Figure 7 shows standard curves of ELISA which detect anti-cytokeratin antibody in the patient’s serum. Using this ELISA it was possible to measure the anti-human cytokeratin antibody in the patients’ serum samples. Mean (SE) levels of anti-human cytokeratin antibodies in serum from patients with pulmonary fibrosis (0.48 (0.10) compared with the control patient’s serum which was determined to 1.0) were significantly higher than those of normal volunteers (0.1 (0.004), p<0.001; fig 8). In addition, levels of anti-human cytokeratin antibodies in serum samples from patients with pulmonary fibrosis were significantly higher than those in patients with sarcoidosis (0.08 (0.03), p<0.01), pneumonia (0.09 (0.02), p<0.001), and pulmonary emphysema (0.11 (0.02), p<0.001). In patients with pulmonary fibrosis there was no significant difference between levels of anti-human cytokeratin antibodies in the serum of eight smokers (six current smokers and two ex-smokers, 0.404 (0.102)) and 13 non-smokers (0.524 (0.164)).
In this study we have demonstrated that one of the antibodies against A549 cells in patients with CFA and PF-CVD is anti-cytokeratin 8 antibody. Measurement of this antibody by ELISA showed that the levels in serum from patients with CFA and PF-CVD were significantly higher than levels in serum from normal volunteers and patients with other pulmonary diseases.
The current consensus is that, whatever the aetiological agent(s), CFA represents a persistent immunological reaction in the lung which results in scar formation.9 Data from bronchoalveolar lavage have shown increased numbers of neutrophils, eosinophils, and CD4 positive lymphocytes3 as well as raised levels of immunoglobulin4 in the bronchoalveolar lavage (BAL) fluid of patients with CFA. In addition, there is evidence of a more general immune dysregulation with hypergammmaglobulinaemia,3 circulating immune complexes,10 11 and the production of recognised non-organ specific autoantibodies such as antinuclear factor and rheumatoid factor.12 Clinical studies have shown that collagen vascular disorders, which have a known immunological pathogenesis, are associated with an identical pattern of alveolitis,13 and it has also been reported that there may be large numbers of B lymphocytes and plasma cells in the lungs of patients with CFA.14 Furthermore, it has been reported that the B cell growth factor activity15 and immunoglobulin4 in BAL fluid increases in patients with CFA compared with normal controls.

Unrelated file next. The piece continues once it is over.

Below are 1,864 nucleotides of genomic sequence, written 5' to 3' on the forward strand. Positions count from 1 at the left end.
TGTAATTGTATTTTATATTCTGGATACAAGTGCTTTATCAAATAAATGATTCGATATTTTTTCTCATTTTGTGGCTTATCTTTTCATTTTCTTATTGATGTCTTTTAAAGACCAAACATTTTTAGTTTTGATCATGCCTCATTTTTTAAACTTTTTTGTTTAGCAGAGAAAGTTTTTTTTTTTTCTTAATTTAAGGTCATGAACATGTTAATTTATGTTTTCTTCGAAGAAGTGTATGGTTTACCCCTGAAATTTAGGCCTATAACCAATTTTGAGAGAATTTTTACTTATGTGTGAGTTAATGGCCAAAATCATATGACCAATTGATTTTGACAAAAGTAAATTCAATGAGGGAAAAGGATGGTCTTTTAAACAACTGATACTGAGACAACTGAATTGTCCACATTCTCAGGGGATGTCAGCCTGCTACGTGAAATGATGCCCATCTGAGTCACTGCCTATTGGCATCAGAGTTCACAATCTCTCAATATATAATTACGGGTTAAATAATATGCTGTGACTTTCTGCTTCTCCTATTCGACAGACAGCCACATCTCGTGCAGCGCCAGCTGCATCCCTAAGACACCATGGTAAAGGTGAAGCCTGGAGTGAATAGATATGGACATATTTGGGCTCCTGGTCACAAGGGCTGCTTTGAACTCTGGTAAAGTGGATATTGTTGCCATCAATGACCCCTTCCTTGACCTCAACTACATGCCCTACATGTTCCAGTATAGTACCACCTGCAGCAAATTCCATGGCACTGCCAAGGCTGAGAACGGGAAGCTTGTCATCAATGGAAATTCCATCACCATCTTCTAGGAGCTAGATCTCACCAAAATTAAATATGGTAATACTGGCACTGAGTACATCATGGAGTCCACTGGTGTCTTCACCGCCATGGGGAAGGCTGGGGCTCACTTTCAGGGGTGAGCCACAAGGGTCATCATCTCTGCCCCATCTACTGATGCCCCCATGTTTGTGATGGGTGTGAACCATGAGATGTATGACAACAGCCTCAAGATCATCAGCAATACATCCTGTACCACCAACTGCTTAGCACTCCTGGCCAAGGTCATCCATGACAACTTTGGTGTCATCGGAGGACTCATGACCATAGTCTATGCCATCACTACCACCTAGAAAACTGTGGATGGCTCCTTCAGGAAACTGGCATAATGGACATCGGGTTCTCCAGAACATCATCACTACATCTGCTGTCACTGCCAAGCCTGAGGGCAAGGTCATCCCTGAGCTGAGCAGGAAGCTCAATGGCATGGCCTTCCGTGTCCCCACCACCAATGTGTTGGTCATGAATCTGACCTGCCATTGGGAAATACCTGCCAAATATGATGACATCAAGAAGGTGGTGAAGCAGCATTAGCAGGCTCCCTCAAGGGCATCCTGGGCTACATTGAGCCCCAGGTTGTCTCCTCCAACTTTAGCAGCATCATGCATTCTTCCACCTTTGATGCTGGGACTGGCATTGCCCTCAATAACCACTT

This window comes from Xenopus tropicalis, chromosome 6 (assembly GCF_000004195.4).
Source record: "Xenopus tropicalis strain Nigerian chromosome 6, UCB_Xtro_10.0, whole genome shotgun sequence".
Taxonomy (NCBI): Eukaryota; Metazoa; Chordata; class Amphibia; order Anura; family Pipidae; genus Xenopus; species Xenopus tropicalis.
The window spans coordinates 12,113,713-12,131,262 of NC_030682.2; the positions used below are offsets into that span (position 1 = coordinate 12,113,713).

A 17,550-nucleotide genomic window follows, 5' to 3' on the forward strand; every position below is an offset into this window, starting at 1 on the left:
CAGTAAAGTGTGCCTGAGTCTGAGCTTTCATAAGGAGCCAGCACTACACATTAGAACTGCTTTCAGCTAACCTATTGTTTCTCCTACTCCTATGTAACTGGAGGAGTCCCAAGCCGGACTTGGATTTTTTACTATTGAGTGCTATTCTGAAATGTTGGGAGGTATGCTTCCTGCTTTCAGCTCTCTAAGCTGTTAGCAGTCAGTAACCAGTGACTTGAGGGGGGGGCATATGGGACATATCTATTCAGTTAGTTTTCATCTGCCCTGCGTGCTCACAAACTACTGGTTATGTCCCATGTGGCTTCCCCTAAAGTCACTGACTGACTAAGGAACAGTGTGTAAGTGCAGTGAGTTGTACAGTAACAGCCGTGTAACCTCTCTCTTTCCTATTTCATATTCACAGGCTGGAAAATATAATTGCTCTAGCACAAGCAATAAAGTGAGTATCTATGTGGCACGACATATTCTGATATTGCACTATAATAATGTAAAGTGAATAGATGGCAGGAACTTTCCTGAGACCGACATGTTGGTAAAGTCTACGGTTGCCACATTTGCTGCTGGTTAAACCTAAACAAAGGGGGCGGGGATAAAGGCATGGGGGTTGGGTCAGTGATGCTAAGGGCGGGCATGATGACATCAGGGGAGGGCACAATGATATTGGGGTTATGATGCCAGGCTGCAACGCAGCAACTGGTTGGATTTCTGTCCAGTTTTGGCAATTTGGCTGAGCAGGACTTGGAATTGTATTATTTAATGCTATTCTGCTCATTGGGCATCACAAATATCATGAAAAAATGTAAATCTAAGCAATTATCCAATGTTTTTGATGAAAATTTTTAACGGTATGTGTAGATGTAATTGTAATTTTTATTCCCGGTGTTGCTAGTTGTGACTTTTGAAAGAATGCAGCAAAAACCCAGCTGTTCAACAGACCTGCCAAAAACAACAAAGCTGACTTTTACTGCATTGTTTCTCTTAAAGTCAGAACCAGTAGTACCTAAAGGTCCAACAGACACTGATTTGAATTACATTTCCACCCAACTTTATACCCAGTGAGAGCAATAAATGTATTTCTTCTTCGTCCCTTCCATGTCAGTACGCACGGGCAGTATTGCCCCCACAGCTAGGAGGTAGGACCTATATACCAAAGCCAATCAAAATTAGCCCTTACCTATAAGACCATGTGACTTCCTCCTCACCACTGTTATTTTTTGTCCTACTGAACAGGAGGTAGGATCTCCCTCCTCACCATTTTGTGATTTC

The presence of autoantibodies in patients with CFA has been implied and subsequently investigated.5 6 12 16 The nature and location of the antigen(s) are believed to be associated with pulmonary epithelial lining cells and, perhaps, with capillary endothelial cells on the basis of ultrastructural studies17 and a previous demonstration of immune complexes at these sites.18
It has been reported that the serum from patients with CFA is positive on cryostat sections of lung tissues by an indirect immunofluorescence technique.16 Other investigators using ELISA techniques have found antibodies to the nuclear antigen topoisomerase II (170 kD) in 38% of patients19 and hepatitis C virus in 28% of patients.20 Wallace et al have reported that circulating IgG autoantibodies to 70–90 kD protein(s) which are associated with alveolar epithelial lining cells are detected in serum from patients with CFA.5 6These findings suggest that there are several pulmonary autoantigens to which autoantibodies in the serum react.